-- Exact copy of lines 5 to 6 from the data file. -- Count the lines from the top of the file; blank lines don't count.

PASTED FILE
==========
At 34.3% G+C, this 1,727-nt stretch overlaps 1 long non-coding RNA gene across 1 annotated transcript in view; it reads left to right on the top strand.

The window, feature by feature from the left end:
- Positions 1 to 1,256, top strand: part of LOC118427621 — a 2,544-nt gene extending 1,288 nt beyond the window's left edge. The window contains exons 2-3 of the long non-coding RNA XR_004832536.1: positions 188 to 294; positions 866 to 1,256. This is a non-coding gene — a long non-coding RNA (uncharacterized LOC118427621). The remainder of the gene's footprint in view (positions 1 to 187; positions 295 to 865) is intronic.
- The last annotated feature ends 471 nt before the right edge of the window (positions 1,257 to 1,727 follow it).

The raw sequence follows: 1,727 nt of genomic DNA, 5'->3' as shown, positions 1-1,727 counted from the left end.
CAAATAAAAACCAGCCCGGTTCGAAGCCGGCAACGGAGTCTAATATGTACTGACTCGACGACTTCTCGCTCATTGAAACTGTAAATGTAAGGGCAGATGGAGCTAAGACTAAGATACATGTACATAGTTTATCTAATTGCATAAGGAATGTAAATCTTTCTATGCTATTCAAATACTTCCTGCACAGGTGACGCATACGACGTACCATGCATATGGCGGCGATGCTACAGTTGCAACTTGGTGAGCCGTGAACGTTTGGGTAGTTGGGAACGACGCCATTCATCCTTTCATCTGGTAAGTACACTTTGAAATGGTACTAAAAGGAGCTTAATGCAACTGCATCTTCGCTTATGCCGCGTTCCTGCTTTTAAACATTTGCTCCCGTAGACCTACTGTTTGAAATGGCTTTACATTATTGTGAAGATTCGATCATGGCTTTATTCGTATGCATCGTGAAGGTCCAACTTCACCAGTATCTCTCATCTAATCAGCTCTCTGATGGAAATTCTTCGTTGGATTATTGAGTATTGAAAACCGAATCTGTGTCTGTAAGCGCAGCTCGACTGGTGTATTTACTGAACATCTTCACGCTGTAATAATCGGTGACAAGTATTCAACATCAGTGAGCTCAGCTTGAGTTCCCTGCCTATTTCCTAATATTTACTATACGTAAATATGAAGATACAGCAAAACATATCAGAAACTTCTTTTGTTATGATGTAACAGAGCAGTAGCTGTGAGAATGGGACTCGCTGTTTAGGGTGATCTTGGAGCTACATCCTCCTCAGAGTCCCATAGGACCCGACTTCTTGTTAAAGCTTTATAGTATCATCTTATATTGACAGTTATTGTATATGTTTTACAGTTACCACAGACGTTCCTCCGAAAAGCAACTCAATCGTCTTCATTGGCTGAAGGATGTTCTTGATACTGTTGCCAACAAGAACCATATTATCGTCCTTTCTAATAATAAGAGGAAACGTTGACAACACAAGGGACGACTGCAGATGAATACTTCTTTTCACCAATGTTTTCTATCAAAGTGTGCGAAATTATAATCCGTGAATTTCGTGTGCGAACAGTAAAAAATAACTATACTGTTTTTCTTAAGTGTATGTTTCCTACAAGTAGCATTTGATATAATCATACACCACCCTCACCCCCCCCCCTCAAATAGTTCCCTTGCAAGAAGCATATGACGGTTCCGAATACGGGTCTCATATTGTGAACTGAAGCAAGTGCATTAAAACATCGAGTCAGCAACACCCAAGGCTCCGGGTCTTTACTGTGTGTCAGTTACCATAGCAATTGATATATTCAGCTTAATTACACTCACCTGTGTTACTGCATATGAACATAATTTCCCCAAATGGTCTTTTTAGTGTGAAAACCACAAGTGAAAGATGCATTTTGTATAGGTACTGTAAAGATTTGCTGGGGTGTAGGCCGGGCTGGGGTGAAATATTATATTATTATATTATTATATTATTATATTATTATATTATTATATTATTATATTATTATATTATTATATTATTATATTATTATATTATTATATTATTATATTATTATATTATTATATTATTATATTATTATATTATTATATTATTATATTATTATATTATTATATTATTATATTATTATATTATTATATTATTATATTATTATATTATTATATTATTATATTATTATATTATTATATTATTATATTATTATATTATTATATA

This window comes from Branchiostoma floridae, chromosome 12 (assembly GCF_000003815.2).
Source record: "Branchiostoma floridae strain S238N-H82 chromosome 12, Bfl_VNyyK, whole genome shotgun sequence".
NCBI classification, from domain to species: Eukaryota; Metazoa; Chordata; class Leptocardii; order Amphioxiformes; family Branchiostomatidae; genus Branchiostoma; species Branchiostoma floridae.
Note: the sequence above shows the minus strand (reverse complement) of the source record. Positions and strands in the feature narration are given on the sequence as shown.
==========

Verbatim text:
The raw sequence follows: 1,727 nt of genomic DNA, 5'->3' as shown, positions 1-1,727 counted from the left end.
CAAATAAAAACCAGCCCGGTTCGAAGCCGGCAACGGAGTCTAATATGTACTGACTCGACGACTTCTCGCTCATTGAAACTGTAAATGTAAGGGCAGATGGAGCTAAGACTAAGATACATGTACATAGTTTATCTAATTGCATAAGGAATGTAAATCTTTCTATGCTATTCAAATACTTCCTGCACAGGTGACGCATACGACGTACCATGCATATGGCGGCGATGCTACAGTTGCAACTTGGTGAGCCGTGAACGTTTGGGTAGTTGGGAACGACGCCATTCATCCTTTCATCTGGTAAGTACACTTTGAAATGGTACTAAAAGGAGCTTAATGCAACTGCATCTTCGCTTATGCCGCGTTCCTGCTTTTAAACATTTGCTCCCGTAGACCTACTGTTTGAAATGGCTTTACATTATTGTGAAGATTCGATCATGGCTTTATTCGTATGCATCGTGAAGGTCCAACTTCACCAGTATCTCTCATCTAATCAGCTCTCTGATGGAAATTCTTCGTTGGATTATTGAGTATTGAAAACCGAATCTGTGTCTGTAAGCGCAGCTCGACTGGTGTATTTACTGAACATCTTCACGCTGTAATAATCGGTGACAAGTATTCAACATCAGTGAGCTCAGCTTGAGTTCCCTGCCTATTTCCTAATATTTACTATACGTAAATATGAAGATACAGCAAAACATATCAGAAACTTCTTTTGTTATGATGTAACAGAGCAGTAGCTGTGAGAATGGGACTCGCTGTTTAGGGTGATCTTGGAGCTACATCCTCCTCAGAGTCCCATAGGACCCGACTTCTTGTTAAAGCTTTATAGTATCATCTTATATTGACAGTTATTGTATATGTTTTACAGTTACCACAGACGTTCCTCCGAAAAGCAACTCAATCGTCTTCATTGGCTGAAGGATGTTCTTGATACTGTTGCCAACAAGAACCATATTATCGTCCTTTCTAATAATAAGAGGAAACGTTGACAACACAAGGGACGACTGCAGATGAATACTTCTTTTCACCAATGTTTTCTATCAAAGTGTGCGAAATTATAATCCGTGAATTTCGTGTGCGAACAGTAAAAAATAACTATACTGTTTTTCTTAAGTGTATGTTTCCTACAAGTAGCATTTGATATAATCATACACCACCCTCACCCCCCCCCCTCAAATAGTTCCCTTGCAAGAAGCATATGACGGTTCCGAATACGGGTCTCATATTGTGAACTGAAGCAAGTGCATTAAAACATCGAGTCAGCAACACCCAAGGCTCCGGGTCTTTACTGTGTGTCAGTTACCATAGCAATTGATATATTCAGCTTAATTACACTCACCTGTGTTACTGCATATGAACATAATTTCCCCAAATGGTCTTTTTAGTGTGAAAACCACAAGTGAAAGATGCATTTTGTATAGGTACTGTAAAGATTTGCTGGGGTGTAGGCCGGGCTGGGGTGAAATATTATATTATTATATTATTATATTATTATATTATTATATTATTATATTATTATATTATTATATTATTATATTATTATATTATTATATTATTATATTATTATATTATTATATTATTATATTATTATATTATTATATTATTATATTATTATATTATTATATTATTATATTATTATATTATTATATTATTATATTATTATATTATTATATTATTATATTATTATATTATTATATTATTATATTATTATATTATTATATTATTATATA